The Neonatal Costs of Maternal Cocaine Use: Harlem Hospital, 1985-1986
Investigators: Ciaran S. Phibbs, David A. Bateman & Rachel M. Schwartz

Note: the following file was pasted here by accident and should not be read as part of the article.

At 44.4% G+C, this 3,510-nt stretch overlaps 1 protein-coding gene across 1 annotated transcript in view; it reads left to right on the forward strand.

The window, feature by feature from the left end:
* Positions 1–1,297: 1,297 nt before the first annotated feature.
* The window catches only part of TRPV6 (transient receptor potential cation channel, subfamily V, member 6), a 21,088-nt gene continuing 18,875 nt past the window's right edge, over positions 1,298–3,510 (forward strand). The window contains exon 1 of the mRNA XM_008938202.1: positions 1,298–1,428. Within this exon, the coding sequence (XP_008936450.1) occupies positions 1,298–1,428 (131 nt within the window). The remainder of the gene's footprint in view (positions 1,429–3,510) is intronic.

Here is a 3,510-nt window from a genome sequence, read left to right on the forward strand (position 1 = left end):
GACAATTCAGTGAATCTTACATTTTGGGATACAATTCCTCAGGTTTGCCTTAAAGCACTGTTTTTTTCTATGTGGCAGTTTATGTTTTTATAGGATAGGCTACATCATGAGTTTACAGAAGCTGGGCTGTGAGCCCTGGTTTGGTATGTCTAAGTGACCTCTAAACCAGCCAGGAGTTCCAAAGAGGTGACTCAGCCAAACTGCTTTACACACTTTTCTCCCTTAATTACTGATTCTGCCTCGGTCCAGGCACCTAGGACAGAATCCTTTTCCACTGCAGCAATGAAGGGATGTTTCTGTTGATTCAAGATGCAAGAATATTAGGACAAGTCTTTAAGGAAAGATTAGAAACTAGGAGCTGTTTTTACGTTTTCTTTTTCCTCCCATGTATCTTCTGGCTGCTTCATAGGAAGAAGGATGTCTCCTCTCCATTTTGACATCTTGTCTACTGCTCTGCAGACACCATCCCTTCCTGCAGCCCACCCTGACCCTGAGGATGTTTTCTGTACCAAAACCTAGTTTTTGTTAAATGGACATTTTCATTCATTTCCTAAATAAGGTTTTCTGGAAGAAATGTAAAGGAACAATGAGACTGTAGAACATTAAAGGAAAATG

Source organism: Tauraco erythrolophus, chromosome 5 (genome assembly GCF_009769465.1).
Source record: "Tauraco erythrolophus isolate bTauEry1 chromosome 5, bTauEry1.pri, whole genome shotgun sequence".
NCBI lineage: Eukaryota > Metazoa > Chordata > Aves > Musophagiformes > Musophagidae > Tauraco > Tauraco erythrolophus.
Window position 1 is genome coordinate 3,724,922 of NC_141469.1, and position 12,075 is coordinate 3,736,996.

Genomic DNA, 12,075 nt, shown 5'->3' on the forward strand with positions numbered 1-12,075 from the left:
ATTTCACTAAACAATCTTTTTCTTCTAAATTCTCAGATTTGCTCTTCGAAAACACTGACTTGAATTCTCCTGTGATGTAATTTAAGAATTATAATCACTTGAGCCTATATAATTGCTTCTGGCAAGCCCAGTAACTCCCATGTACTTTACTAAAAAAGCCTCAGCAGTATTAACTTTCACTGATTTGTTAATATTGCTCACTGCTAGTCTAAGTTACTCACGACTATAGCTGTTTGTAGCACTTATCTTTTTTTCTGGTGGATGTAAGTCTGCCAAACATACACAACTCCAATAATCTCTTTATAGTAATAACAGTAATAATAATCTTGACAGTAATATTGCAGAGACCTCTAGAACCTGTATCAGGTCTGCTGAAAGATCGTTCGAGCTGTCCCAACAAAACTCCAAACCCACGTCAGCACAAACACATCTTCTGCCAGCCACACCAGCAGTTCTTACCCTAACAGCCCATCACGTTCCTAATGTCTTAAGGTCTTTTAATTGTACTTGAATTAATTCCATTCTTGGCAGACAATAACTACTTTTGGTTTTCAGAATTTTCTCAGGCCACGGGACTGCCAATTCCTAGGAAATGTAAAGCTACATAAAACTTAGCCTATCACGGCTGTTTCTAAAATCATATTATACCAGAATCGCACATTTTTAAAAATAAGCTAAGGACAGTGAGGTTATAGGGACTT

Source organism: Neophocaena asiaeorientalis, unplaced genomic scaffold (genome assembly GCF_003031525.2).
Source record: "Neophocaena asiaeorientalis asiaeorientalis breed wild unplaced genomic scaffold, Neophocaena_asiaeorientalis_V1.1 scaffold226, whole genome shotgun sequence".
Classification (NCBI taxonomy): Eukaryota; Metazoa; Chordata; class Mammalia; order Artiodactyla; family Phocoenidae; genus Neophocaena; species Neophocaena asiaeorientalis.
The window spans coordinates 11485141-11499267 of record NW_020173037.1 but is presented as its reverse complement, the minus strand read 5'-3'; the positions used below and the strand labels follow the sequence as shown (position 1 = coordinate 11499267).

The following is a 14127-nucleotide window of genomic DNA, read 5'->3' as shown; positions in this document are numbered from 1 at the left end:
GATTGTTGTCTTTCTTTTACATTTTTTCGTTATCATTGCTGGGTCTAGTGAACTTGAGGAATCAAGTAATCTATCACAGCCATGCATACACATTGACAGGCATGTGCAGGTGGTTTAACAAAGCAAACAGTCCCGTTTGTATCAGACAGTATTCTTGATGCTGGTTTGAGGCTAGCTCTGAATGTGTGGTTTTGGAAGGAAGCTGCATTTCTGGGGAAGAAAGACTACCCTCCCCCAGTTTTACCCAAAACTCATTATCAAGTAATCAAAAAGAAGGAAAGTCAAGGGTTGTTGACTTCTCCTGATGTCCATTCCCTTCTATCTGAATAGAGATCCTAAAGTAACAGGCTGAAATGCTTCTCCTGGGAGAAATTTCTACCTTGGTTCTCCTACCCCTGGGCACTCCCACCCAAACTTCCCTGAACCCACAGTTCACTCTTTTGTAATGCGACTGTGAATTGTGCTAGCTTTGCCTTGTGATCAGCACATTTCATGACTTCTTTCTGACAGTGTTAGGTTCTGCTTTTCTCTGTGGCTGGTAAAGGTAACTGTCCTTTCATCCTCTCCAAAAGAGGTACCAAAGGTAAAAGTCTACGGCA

Investigators compared 355 cocaine-exposed infants born in a large, publicly funded inner-city hospital with a random sample of 199 non-exposed infants born in the same hospital to examine the added neonatal cost and length of hospital stay associated with fetal cocaine exposure. Between September 1, 1985 and August 31, 1986, all newborn infants were screened by urine test for illicit substances, and medical records were reviewed for maternal histories of substance abuse. The cocaine-exposed group consisted of all single live births who were identified by either maternal history or infant urine assay. The control group was comprised of single live births for whom no drug use history was indicated by either maternal history or infant urine test. Investigators assessed a total of 129 variables across 554 cases. Outcome measures included the cost and length of stay for each infant until medically cleared for hospital discharge, as well as the cost and length of stay for each infant until actual discharge from the hospital.

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